Rollout Heuristics for Online Stochastic Contingent Planning: Empirical Evaluation

22 Apr 2024

This paper is available on arxiv under CC 4.0 license.


(1) Oded Blumenthal, Software and Information Systems Engineering, Ben Gurion University, Israel;

(2) Guy Shani, Software and Information Systems Engineering, Ben Gurion University, Israel.

6 Empirical Evaluation

We conduct an empirical study to evaluate our methods. Our methods are implemented in C#.

6.1 Benchmark Domains

We extended the following contingent planning benchmarks to stochastic settings:

Doors: In the door domain the agent must move in a grid to reach a target position. Odd levels in the grid are all open, while in even levels there are doors, and only one door is open. The agent can sense whether a door is open when it is at adjacent cells. The agent must identify the open doors and get to the target position. In the stochastic version the agent can open a closed door with some probability of success. The agent can hence either search for the already open door, or attempt to open a closed door.

Blocks World: In the contingent blocks world problem, the agent does not know the structure of the initial block configuration, but it can sense whether one block is on top of another one, and whether a block is clear. In the stochastic version moving a block from one block to another has a 0.3 probability of success, while moving blocks to and from the table succeeds deterministicly. Hence, it is often preferable to use the table as an intermediate position.

Unix: In this domain the agent must search for a file in a file system, and copy it to a destination folder. In the stochastic version there is a non-uniform distribution over the possible locations of the file.

Table 1: Comparing rollout heuristics on various domains over 20 runs on each problem. Each number following the domain name is a specific instance of the domain, for example Wumpus5 means the grid is 5x5.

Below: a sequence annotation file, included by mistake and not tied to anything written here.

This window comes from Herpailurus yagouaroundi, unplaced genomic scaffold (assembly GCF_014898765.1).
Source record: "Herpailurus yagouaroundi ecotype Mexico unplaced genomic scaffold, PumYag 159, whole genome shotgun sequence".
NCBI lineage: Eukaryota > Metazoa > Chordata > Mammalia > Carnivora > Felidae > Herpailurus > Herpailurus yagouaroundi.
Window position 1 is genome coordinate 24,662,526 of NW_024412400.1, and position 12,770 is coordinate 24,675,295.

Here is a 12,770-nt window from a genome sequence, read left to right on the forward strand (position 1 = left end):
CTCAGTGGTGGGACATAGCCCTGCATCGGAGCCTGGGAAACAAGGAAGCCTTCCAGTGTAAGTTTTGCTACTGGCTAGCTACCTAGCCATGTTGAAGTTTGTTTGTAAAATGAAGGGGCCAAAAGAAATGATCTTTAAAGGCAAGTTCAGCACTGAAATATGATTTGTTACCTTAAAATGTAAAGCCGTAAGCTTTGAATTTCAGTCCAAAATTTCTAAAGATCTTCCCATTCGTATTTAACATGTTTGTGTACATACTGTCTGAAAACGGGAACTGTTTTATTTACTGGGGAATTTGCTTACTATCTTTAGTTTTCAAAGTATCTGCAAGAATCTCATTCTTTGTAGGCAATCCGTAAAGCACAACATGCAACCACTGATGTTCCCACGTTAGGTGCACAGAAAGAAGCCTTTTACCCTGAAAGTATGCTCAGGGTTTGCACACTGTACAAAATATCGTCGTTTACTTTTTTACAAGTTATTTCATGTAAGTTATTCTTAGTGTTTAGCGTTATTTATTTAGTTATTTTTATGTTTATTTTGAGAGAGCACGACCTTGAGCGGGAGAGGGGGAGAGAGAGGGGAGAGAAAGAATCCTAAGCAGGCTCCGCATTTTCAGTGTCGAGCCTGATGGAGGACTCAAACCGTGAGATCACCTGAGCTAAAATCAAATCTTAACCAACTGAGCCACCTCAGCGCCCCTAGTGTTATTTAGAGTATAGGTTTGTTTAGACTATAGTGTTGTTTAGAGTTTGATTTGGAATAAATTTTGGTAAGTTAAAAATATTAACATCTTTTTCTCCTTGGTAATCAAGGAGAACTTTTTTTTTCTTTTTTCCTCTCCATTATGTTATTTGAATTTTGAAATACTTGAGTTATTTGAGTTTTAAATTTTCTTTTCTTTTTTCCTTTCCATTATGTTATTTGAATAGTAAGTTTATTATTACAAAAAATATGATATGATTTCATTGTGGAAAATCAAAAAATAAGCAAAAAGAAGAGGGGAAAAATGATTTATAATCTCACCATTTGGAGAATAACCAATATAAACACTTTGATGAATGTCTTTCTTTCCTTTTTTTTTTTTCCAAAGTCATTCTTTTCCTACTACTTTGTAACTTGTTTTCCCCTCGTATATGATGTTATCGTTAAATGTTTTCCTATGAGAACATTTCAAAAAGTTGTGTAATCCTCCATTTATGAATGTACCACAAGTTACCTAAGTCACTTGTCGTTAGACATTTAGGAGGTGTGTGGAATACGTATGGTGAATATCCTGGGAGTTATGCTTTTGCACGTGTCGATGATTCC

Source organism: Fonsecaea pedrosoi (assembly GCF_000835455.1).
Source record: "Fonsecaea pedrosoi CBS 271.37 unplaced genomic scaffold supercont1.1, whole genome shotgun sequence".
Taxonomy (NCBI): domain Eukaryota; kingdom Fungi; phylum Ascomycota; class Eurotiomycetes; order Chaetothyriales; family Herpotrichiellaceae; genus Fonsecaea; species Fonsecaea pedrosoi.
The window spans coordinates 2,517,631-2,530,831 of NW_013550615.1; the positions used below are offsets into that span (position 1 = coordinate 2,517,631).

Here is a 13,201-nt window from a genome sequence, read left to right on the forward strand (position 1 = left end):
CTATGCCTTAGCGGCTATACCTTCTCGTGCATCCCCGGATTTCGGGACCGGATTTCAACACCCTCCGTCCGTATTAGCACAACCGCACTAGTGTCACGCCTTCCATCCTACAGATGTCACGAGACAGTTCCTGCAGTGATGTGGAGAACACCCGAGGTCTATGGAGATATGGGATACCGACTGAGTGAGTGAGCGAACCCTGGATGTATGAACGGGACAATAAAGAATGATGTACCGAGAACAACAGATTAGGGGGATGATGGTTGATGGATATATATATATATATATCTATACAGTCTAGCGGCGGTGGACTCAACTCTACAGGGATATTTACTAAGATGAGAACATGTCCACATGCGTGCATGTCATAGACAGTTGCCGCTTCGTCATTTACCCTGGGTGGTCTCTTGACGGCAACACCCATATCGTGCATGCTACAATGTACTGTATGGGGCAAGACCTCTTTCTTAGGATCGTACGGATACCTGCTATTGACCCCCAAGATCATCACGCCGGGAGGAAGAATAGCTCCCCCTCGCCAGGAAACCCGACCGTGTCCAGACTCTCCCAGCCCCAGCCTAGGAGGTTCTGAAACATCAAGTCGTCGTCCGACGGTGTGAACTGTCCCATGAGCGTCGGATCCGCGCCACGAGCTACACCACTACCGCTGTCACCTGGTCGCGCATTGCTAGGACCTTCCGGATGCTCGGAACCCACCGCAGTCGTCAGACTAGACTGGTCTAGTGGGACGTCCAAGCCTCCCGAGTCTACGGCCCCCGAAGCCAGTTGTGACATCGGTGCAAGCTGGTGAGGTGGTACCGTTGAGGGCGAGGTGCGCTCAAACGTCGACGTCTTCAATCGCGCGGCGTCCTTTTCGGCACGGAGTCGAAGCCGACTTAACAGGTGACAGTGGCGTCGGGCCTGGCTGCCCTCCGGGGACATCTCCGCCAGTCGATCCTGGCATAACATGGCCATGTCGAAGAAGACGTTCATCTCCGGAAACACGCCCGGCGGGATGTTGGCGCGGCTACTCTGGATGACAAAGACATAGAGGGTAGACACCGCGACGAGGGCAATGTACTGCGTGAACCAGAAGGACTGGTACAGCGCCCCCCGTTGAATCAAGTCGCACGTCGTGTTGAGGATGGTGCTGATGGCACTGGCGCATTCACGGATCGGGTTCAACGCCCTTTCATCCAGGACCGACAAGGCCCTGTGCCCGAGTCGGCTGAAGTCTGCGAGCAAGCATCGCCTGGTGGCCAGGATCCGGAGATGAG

MedPks: The agent here needs to identify which illness a patient has and treat it. To do so, the agent tests for each illness independently, until the proper illness is found. The stochastic version here has non-uniform distribution over the possible illnesses as well.

Localize: In this domain the agent must reach a goal position in a grid. The agent does not know where it initially is, and can only sense adjacent walls. In the stochastic version there several places in the grid where the agent may slip and stay in place. This makes the localization in the grid more difficult.

Wumpus: In this challenging problem the agent must reach a target position in a grid infested by monsters called Wumpuses. Cells may be unsafe to travel as they may contain either a Wumpus or a pit. Wumpuses emit a stench, and pits emit a breeze, both of which can be sensed in adjacent cells. The agent must sense in multiple positions to identify the safe cells. The stochastic version here also has non-uniform distribution over the safe cells.

6.2 Results

For each domain above we run 20 online episodes, and compute the success rate, the average run time for computing the next action, and the average cost to the goal. We did not use a timeout, but runs longer than 100 steps were considered to be stuck in a loop, and terminated.

We begin by looking at the quality of the policy — the average cost to the goal. As can be seen, the random rollout policy is best only in the MedPks domain, and close to best in unix. This is not too surprising, because in these two domains the best strategy is very simple, and random strategies easily stumble upon the goal. In blocks all methods achieved similar performance, because the optimal strategy is very short, and rollouts are less important. This domain has many possible actions, and hence a huge branching factor, making it difficult to scale up using POMCP.

On doors and localize, which require lengthier trajectories to reach the goal, but do not need long information-gathering efforts, the single state hadd strategy operates very well. However, on Wumpus, where long sequences of actions are needed for information gathering, the multiple-state heuristic works best. We expected the results to be that way, although we expected more significant difference between the "smart" heuristics and the random rollout.

With respect to the required time to run the simulations for a single decision, the results are mixed. While obviously the random strategy requires no time to compute the next action during a rollout, it often results in lengthy rollouts, which reduce this effect. The single state heuristic is almost always faster than the multi-state heuristic, but not by much.